Mount Hutton's John Ure was perusing the Today in History section in Topics recently when he read that in 1927 the last sitting of federal parliament was held in Melbourne, prior to its move to Canberra.
"Did you know that North Arm Cove, on the western shore of Port Stephens and just off the Pacific Highway near Karuah, was one of the sites considered for the new capital of Australia?" John said.
John said there was some fascinating information on the North Arm Cove Community website about the matter.
An 1899 NSW royal commission included North Arm Cove as the 16th of 40 potential sites for the nation's capital.
This included plans to develop Port Stephens as a deep-water international port.
"In 1911 another royal commission looking at 'decentralisation' recommended that Port Stephens be opened up. During World War I, the federal government acquired 1250 hectares for a naval base at Salamander Bay," John said.
"But it gets even more interesting. In 1918, the American architect Walter Burley Griffin - well known for designing the city of Canberra - had a plan for Port Stephens City approved by Stroud Shire Council."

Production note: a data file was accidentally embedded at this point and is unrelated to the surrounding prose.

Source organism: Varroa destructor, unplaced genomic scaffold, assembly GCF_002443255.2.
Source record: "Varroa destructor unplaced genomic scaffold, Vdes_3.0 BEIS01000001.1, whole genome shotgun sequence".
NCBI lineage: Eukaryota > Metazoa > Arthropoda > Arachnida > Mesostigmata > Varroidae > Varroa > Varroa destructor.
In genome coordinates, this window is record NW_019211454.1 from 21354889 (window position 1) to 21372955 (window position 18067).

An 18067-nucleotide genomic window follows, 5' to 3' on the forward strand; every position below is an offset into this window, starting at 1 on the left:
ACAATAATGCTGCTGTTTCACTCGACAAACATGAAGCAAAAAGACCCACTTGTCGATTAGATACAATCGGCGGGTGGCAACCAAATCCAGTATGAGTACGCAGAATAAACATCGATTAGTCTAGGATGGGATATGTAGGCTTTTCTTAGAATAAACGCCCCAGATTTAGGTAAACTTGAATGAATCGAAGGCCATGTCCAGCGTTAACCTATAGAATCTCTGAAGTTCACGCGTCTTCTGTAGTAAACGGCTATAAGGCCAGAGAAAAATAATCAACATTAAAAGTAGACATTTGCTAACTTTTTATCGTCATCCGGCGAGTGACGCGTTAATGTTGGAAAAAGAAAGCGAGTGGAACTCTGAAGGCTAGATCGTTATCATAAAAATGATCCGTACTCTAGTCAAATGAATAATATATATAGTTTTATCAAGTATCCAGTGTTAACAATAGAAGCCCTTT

This plan was based in the spot where North Arm Cove village is now located, just north of Karuah.
It included parks, jetties and wharves, and civic, administration and service buildings, along with two railway stations linked to the main northern line.
"After a few false starts, including Walter Burley Griffin's company going into liquidation, many lots in North Arm Cove sold quickly, particularly those along the foreshore," John said.
Ownership of the subdivision went to Griffin's mate Henry F Halloran, who is listed on the sideways image accompanying this story.
Pindimar City was also planned nearby. It was apparently to be a major seaport - the "New York of Australia".
In the end, none of the plans eventuated. The naval base planned for Salamander Bay was built in Singapore. And a parliamentary committee backed Newcastle Harbour as the site for further port development.
Soon after, the Great Depression hit.
As for John, he has a nostalgic interest in the area.
"In the 1970s, I frequently took my boys and my father to stay in a lovely old waterfront cottage at Pindimar [near North Arm Cove]."
The cottage was owned by Albert Johnson, "an old friend and well-known Karuah identity".
"We would catch fish and crabs from our tinny and feast on oysters from Albert's oyster racks."
Meanwhile, John Ure told Topics he had recently watched a show on SBS called Secrets of Britain.
"They mentioned that the British Library in London has so many books that if you read five books a day it would take 80,000 years to read their entire collection," he said.
John could probably give that a crack. He is an avid reader.
You know it is going to be a bad day when the letters in your alphabet soup spell D-I-S-A-S-T-E-R.
Did you hear about the semi-colon that broke the law? It was given two consecutive sentences.
I own the world's worst thesaurus. Not only is it awful, it's awful.
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